Ruddy Turnstones are one of the most northerly-breeding shorebird species, breeding during the summer across the Arctic Tundra, from Alaska to Greenland, on Svalbard, and from Scandinavia to Siberia.
These long-distance migrants then spend their winters along the coastlines of the United States, Central America, South America, Australia, Western Europe, Africa, and South Asia.
To cover those vast distances between their breeding and nonbreeding grounds, Ruddy Turnstones need to fly very fast, and average between 27-47 miles per hour.
Ruddy Turnstone juveniles need to grow up and learn to fly quickly. They take their first flight when they are about 19-21 day old. Two days later, they begin their thousands of miles’ migration. Not much time!
As their name suggests, they use their slightly upturned bill to flip over stones and other objects to find insects and small crustaceans.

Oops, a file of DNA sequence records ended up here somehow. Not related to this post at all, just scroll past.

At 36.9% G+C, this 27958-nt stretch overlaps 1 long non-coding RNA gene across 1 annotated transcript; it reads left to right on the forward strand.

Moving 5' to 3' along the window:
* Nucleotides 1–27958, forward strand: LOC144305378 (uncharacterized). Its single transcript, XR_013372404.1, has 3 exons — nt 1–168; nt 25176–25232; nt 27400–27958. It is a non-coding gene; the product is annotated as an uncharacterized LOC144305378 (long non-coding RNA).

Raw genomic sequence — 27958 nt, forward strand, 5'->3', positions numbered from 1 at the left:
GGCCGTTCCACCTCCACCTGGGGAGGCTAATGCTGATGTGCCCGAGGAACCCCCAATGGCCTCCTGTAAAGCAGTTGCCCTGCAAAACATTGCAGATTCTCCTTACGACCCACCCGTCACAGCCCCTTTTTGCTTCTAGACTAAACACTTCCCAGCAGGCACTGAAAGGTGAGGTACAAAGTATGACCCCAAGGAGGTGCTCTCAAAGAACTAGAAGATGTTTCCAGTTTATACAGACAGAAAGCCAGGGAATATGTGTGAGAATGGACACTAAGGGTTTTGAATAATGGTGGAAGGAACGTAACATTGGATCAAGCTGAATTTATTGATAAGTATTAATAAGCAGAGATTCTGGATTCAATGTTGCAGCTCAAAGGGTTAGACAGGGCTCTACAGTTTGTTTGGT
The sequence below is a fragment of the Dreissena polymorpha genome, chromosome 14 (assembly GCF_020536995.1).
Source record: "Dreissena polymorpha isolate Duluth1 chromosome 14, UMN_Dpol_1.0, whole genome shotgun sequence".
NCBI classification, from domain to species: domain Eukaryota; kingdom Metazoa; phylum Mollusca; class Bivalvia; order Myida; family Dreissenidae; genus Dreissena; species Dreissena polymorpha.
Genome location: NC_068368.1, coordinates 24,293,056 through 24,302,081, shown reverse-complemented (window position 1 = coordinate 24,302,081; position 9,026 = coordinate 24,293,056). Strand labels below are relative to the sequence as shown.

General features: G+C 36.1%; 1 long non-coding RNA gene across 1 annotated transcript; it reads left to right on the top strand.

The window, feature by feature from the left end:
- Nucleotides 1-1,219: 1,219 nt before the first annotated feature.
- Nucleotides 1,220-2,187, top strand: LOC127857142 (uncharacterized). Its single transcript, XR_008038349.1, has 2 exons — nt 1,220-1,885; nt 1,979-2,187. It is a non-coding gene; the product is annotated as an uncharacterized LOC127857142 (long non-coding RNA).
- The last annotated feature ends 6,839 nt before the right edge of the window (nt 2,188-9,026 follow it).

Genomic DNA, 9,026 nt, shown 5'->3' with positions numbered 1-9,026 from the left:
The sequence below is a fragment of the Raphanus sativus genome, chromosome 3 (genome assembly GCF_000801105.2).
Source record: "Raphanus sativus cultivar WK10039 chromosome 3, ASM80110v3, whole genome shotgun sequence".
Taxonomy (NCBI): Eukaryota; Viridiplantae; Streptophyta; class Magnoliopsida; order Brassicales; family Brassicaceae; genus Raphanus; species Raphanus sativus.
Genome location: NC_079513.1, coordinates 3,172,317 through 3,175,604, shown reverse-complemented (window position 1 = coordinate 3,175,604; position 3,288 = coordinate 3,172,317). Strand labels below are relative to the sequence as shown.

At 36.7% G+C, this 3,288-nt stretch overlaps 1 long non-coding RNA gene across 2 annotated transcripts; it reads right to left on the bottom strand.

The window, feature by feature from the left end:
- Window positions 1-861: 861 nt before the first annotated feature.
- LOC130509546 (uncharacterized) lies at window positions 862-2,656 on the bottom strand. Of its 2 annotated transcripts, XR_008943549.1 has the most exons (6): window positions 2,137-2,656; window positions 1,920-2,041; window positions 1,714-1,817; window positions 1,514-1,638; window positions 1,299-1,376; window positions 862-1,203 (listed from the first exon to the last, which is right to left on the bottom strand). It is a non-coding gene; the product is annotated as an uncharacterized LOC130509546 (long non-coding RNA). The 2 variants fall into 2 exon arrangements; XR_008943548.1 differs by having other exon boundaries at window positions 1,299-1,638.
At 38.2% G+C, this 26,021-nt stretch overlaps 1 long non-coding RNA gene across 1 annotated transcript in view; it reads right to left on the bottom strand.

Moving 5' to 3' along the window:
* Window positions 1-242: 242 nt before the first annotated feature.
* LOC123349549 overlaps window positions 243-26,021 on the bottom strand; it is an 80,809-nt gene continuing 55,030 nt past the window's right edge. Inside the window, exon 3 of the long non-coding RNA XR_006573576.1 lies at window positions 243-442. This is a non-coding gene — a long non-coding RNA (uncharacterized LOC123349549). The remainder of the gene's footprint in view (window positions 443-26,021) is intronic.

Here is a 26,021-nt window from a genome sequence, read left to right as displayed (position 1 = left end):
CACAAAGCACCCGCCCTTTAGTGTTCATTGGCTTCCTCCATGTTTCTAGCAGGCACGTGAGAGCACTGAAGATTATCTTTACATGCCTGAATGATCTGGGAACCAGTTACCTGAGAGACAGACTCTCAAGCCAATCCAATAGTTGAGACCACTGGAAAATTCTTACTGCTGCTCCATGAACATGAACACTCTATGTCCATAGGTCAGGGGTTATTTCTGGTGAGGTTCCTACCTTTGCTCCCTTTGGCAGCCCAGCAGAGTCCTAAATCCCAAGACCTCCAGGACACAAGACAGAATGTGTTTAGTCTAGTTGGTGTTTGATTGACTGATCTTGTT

Ruddy Turnstones have special feet that are somewhat spiny, with short, sharply curved toenails that help them hold on to the slippery rocks.
I knew there was a reason why they weren’t slipping!
The Ruddy Turnstone is one of two Turnstone species. The second is the Black Turnstone, limited to the Pacific coastline from Alaska to South America.
My absence became much longer than I planned, and I truly appreciate all the well-wishes and prayers so many of you left me. They were so very encouraging, I read them over and over. Thank you so much!